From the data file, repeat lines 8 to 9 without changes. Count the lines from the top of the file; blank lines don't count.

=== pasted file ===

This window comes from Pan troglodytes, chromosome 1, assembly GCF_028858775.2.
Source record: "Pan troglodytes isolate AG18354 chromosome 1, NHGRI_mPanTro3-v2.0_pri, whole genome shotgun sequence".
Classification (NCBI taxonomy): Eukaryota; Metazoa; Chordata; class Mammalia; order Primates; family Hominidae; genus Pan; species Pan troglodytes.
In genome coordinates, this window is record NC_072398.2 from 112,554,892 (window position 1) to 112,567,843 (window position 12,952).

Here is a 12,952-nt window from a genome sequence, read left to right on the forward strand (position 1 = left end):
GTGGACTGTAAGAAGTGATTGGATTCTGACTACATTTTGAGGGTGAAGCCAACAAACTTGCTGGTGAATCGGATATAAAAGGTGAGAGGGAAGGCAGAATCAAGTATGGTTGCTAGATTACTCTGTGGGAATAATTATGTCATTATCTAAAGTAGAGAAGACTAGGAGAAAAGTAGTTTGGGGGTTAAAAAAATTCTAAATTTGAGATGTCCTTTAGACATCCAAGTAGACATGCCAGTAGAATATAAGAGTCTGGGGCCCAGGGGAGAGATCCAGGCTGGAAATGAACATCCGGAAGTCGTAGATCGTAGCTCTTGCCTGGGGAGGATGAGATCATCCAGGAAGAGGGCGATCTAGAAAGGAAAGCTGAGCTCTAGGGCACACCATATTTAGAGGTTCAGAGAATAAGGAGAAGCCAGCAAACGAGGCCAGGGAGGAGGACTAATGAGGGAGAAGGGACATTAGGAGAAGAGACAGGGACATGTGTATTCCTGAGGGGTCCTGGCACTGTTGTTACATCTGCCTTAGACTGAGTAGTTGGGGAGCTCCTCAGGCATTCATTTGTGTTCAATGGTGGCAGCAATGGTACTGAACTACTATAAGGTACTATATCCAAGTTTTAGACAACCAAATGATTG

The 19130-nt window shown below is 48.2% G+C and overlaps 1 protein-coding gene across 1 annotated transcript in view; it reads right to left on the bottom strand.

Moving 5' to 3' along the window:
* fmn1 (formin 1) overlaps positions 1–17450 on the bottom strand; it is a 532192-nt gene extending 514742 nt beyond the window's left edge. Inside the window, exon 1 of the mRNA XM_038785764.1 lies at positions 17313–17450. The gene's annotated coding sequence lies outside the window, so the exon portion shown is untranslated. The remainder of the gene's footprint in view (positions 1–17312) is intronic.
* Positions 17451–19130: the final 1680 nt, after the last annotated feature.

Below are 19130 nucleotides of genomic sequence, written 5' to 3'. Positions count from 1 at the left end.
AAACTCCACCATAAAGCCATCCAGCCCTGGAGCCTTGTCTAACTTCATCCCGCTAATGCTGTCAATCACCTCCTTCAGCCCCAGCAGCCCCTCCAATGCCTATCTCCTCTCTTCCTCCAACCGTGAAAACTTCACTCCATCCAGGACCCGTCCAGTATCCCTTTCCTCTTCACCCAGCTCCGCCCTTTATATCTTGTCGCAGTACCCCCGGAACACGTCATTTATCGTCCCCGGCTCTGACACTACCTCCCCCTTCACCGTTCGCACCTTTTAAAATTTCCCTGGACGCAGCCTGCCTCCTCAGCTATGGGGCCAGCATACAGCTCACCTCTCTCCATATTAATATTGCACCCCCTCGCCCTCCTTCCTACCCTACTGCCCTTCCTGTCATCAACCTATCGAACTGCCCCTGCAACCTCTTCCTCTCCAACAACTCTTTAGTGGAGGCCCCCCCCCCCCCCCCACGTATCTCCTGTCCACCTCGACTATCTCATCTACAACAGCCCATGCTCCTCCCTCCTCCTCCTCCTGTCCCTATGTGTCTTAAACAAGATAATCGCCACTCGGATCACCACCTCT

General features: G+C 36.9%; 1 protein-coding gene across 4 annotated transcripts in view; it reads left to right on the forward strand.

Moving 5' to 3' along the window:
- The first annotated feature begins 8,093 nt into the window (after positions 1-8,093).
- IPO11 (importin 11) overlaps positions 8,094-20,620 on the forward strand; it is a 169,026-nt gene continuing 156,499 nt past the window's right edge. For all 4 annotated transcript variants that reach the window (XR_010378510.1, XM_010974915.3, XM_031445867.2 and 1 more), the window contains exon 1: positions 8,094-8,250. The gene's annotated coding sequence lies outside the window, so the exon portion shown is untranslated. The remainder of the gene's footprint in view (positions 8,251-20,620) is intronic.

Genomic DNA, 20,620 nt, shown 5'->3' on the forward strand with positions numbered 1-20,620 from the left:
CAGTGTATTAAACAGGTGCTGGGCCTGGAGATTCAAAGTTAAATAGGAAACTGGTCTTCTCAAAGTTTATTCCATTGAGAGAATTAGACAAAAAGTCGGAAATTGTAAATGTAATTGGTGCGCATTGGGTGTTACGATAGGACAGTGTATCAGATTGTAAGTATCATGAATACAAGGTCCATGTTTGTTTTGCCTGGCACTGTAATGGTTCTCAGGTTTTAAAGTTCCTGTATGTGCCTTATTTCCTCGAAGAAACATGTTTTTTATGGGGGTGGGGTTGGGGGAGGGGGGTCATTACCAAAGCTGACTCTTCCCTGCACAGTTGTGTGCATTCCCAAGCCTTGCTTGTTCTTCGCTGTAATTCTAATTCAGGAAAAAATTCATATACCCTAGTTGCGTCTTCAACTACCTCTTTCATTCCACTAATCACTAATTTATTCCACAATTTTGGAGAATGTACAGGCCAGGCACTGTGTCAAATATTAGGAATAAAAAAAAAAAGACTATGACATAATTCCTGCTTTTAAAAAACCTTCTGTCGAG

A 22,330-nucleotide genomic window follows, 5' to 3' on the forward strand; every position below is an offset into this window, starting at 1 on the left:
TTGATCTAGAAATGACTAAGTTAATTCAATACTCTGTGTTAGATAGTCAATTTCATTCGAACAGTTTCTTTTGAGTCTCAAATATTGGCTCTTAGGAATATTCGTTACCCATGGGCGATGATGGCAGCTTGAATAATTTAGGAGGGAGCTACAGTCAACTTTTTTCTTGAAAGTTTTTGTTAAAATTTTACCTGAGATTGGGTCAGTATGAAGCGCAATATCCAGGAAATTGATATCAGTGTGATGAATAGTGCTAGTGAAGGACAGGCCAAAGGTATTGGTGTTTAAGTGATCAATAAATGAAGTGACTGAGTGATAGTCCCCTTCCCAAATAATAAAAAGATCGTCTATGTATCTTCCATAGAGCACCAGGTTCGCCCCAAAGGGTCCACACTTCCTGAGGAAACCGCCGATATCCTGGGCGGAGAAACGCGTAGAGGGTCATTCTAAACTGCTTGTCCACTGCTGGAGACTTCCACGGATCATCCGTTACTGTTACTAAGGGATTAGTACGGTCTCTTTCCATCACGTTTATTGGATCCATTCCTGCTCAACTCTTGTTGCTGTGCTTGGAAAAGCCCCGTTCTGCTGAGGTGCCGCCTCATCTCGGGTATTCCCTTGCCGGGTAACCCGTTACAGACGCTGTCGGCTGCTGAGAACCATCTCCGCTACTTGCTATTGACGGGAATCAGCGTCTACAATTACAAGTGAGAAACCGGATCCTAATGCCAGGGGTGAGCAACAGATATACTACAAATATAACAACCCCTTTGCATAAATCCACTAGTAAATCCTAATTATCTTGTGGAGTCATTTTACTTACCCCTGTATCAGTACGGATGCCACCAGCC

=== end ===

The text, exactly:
Moving 5' to 3' along the window:
* fmn1 (formin 1) overlaps positions 1–17450 on the bottom strand; it is a 532192-nt gene extending 514742 nt beyond the window's left edge. Inside the window, exon 1 of the mRNA XM_038785764.1 lies at positions 17313–17450. The gene's annotated coding sequence lies outside the window, so the exon portion shown is untranslated. The remainder of the gene's footprint in view (positions 1–17312) is intronic.